About yarnsista

I am a wordsmith, a fiber artist, a yogi, and a high energy, ball of fire. My glass is always half full, and I always have fifteen tasks ongoing simultaneously. Authority figures are not my friends, and I seldom color within the lines. I tend to “nest” in my cocoon-like home.

4 responses »

  1. Very well said, Diane. It’s funny (not) but when I first joined FB and had access to not only friends info, but family pictures of people I didn’t even know, and I said to myself, I feel like a voyeur. I read about a lot of people that disconnected FB when the Timeline came out. One person said that when he met someone in the elevator that he barely knew, and she knew a plethora of info about his life, he quit.

    I think the majority are younger people that seem to have totally tranparency these days. Now, I have every security device on FB enabled to the fullest, and provide very little personal details. I even avoid photos because FB has developed facial recognition software. But kids publish everything including their phone numbers etc. etc. I am too leary of identity theft.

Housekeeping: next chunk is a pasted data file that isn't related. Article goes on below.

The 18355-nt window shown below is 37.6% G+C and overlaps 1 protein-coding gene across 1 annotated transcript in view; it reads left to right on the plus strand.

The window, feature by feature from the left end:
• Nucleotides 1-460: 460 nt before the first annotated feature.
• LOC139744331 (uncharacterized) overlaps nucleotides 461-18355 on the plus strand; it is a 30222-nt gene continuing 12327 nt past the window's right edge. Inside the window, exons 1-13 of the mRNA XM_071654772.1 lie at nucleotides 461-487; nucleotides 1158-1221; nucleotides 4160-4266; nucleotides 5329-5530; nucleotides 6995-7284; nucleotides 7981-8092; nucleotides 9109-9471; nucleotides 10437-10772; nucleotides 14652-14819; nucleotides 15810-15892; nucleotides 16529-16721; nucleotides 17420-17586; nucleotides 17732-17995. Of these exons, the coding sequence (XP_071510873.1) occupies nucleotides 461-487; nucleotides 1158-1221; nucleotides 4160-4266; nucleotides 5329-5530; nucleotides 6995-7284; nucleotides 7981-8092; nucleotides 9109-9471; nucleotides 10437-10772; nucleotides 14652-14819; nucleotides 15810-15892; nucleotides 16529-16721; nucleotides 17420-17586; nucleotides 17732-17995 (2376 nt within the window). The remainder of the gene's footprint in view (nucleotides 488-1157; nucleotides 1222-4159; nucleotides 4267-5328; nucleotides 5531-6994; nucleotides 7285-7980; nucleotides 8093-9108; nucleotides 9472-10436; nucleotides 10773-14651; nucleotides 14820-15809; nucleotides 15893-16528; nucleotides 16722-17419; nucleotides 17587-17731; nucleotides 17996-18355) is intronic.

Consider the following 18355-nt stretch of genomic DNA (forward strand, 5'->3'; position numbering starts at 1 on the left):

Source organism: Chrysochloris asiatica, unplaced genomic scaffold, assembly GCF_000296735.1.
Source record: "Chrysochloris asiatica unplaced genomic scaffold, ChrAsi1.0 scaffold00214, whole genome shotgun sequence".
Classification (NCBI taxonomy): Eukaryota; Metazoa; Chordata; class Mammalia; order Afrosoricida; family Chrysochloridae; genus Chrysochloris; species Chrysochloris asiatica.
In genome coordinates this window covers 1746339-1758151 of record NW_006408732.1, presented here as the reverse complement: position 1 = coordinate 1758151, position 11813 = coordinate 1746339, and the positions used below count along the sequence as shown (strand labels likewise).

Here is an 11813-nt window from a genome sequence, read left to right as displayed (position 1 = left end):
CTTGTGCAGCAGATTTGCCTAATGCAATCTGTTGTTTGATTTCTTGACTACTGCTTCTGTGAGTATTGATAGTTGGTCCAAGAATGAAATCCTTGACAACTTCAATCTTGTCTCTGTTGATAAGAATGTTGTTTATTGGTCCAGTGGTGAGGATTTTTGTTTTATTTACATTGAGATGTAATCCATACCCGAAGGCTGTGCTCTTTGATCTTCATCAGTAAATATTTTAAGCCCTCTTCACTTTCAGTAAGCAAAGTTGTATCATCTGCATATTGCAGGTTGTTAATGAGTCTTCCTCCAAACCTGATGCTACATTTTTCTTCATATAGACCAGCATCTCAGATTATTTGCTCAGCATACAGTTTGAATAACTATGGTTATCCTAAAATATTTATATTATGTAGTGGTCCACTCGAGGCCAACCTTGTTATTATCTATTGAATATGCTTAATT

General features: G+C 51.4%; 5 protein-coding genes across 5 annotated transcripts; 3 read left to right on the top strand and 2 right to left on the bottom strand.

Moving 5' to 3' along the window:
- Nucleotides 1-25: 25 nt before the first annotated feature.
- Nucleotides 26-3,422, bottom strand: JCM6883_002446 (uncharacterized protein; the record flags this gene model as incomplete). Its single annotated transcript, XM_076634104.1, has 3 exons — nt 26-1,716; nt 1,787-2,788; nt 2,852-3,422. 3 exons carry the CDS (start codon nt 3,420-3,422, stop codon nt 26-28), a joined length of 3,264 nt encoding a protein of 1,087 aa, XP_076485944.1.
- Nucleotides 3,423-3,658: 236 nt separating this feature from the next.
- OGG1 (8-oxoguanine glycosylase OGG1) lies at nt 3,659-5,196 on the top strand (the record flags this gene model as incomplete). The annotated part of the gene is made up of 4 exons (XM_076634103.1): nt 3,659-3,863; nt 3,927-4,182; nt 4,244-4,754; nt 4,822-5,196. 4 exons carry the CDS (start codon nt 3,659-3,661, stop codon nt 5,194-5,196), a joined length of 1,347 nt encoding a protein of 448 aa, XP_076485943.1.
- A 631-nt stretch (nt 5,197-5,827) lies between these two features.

And as far as the Kardashians, Paris Hilton and the like, I don’t watch TV and I try to quickly bypass anything to do with them. But obviously, a huge number of people suck up this non news. As Caroline Myss said, Our society is in shambles because so many people think of the Kardashians as interesting people.

    Maybe more later, gotta run!

    • Or it’s a cheapening of society. Remembering the chest-beating ‘look-at-me’ attitude that we laughed at when growing up – perhaps the joke’s on us as people rush to throw dollars at the Kardashian’s and other Jerry Springer wanna-bees.

      But there’s always room for a well-written article or thoughtful interview; remember those paragraphs you read a few months back about the father seeing his son off to war – the issue isn’t that HoneyBooBoo is on TV, it’s why that father isn’t.

  2. Andy- you’re right– it seems so much celebrity behavior seems like middle school or high school loser behavior.